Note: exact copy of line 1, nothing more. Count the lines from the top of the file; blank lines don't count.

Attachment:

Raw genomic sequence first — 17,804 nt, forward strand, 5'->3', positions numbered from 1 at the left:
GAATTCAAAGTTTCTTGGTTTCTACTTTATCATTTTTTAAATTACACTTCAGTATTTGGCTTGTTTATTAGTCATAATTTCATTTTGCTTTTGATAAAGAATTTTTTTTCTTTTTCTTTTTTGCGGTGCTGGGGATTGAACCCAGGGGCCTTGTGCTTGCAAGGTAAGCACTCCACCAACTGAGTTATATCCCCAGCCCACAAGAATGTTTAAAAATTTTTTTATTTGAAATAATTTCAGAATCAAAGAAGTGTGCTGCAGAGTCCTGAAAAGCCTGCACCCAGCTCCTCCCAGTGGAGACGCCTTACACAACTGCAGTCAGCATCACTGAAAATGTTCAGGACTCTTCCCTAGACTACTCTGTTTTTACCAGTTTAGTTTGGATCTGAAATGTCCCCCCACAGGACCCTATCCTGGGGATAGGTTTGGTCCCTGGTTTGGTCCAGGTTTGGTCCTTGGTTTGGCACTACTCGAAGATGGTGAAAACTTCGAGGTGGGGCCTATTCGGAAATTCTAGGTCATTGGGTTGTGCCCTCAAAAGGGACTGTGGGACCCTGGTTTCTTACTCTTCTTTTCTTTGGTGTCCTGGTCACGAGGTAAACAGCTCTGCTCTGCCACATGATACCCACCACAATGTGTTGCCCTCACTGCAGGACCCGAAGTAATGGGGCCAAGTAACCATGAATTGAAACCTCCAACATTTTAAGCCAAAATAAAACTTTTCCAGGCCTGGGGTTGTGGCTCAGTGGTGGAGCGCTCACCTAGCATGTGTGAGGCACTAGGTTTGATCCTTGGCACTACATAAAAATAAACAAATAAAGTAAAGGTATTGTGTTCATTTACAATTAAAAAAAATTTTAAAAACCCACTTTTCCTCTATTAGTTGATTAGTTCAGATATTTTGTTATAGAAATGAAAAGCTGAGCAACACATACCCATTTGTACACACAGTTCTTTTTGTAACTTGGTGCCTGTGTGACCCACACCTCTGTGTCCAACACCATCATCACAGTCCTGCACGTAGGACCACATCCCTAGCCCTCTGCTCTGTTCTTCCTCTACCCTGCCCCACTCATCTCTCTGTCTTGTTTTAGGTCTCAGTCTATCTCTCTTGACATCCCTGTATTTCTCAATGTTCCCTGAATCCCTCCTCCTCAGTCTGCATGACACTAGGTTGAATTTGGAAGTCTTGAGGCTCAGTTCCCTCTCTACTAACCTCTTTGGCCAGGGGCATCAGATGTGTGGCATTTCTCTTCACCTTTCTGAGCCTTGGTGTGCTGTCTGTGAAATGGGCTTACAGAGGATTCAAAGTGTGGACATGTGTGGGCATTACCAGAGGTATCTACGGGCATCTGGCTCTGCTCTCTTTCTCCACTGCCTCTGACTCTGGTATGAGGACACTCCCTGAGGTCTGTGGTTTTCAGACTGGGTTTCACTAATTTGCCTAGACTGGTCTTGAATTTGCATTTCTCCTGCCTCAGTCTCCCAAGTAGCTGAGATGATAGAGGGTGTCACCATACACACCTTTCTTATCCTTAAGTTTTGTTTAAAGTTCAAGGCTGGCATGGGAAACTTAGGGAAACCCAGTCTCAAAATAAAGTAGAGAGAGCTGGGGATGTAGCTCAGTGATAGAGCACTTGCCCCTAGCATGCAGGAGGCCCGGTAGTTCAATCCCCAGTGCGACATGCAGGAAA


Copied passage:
Raw genomic sequence first — 17,804 nt, forward strand, 5'->3', positions numbered from 1 at the left: